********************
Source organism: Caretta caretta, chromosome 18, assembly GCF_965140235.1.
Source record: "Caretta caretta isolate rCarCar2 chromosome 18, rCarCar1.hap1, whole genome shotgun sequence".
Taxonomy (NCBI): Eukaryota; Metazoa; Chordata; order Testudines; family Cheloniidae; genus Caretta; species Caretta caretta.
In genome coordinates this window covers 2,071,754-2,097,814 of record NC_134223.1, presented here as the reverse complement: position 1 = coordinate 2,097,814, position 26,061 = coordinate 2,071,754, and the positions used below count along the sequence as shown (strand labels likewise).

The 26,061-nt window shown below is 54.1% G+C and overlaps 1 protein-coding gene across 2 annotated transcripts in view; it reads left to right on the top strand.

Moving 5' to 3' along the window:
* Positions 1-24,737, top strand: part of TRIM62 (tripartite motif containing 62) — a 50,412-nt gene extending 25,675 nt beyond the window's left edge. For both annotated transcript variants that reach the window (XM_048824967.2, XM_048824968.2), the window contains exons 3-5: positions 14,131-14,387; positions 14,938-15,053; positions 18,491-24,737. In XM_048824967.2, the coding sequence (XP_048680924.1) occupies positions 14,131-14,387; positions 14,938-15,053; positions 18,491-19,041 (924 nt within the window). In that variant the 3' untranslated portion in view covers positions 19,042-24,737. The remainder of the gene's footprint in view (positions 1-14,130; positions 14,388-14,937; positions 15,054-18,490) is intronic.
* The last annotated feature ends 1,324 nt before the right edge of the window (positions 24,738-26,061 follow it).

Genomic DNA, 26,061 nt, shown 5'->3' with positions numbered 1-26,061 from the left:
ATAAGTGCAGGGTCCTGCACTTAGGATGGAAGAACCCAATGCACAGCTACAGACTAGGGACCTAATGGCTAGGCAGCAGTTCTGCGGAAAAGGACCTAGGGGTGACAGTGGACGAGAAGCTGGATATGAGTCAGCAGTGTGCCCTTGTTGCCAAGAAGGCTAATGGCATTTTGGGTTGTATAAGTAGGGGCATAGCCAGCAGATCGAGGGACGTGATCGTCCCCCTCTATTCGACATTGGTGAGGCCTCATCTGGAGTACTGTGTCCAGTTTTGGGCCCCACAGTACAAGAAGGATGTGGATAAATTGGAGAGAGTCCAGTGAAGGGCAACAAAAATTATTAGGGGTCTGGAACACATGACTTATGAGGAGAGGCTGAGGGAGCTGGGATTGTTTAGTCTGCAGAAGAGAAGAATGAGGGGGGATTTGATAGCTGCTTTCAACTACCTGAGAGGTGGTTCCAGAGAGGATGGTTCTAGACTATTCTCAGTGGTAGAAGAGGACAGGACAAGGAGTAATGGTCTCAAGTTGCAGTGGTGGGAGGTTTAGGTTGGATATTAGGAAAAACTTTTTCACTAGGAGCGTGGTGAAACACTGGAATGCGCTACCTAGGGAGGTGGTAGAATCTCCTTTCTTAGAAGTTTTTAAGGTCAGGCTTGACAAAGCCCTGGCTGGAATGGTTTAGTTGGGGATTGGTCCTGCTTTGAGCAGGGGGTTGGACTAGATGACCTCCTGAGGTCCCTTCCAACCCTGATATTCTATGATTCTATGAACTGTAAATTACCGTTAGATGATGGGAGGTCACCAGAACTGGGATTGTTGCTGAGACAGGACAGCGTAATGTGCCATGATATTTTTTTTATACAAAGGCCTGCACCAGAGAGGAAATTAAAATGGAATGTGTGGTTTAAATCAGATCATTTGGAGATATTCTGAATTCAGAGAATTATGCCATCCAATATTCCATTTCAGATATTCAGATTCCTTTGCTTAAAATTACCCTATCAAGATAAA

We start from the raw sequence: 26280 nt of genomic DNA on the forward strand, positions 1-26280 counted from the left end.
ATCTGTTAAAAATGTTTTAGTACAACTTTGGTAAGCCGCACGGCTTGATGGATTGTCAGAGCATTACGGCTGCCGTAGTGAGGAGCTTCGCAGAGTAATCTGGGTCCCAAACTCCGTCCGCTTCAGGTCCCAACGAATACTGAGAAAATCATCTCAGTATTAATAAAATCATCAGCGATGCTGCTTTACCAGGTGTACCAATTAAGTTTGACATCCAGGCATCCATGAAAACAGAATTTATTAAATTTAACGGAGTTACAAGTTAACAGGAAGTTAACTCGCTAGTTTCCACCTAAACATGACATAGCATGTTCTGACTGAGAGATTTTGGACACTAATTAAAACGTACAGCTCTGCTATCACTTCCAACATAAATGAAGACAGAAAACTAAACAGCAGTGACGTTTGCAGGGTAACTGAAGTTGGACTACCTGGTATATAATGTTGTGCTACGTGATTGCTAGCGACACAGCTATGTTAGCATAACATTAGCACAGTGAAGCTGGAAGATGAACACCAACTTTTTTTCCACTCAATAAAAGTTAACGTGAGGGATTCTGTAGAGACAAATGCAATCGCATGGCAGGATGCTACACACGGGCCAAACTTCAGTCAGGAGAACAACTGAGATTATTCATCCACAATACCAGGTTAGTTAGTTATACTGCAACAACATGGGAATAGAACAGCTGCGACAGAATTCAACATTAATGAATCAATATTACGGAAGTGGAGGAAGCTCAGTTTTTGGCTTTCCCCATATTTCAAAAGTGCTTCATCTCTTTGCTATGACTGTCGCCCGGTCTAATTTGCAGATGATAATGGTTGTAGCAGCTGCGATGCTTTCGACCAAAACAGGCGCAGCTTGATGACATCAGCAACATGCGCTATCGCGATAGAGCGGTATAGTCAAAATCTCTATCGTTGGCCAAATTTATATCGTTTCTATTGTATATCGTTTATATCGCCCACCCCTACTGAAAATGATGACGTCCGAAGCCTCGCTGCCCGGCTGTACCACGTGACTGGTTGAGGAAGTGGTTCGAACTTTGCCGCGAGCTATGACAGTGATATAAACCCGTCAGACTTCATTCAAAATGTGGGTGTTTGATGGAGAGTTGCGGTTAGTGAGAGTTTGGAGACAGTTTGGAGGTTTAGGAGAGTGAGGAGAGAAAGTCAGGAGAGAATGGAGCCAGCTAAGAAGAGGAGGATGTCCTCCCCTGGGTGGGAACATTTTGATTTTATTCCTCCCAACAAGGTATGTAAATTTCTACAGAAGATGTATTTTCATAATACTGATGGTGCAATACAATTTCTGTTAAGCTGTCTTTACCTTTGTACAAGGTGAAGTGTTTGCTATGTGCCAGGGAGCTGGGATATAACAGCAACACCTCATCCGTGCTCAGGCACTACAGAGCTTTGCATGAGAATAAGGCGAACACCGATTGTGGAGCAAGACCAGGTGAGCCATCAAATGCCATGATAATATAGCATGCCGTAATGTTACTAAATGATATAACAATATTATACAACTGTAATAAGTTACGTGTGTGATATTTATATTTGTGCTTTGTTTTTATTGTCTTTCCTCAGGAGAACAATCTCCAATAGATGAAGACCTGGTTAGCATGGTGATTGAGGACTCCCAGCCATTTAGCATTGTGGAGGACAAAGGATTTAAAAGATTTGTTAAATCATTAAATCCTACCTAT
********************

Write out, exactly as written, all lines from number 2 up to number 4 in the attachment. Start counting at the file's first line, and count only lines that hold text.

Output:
Source record: "Caretta caretta isolate rCarCar2 chromosome 18, rCarCar1.hap1, whole genome shotgun sequence".
Taxonomy (NCBI): Eukaryota; Metazoa; Chordata; order Testudines; family Cheloniidae; genus Caretta; species Caretta caretta.
In genome coordinates this window covers 2,071,754-2,097,814 of record NC_134223.1, presented here as the reverse complement: position 1 = coordinate 2,097,814, position 26,061 = coordinate 2,071,754, and the positions used below count along the sequence as shown (strand labels likewise).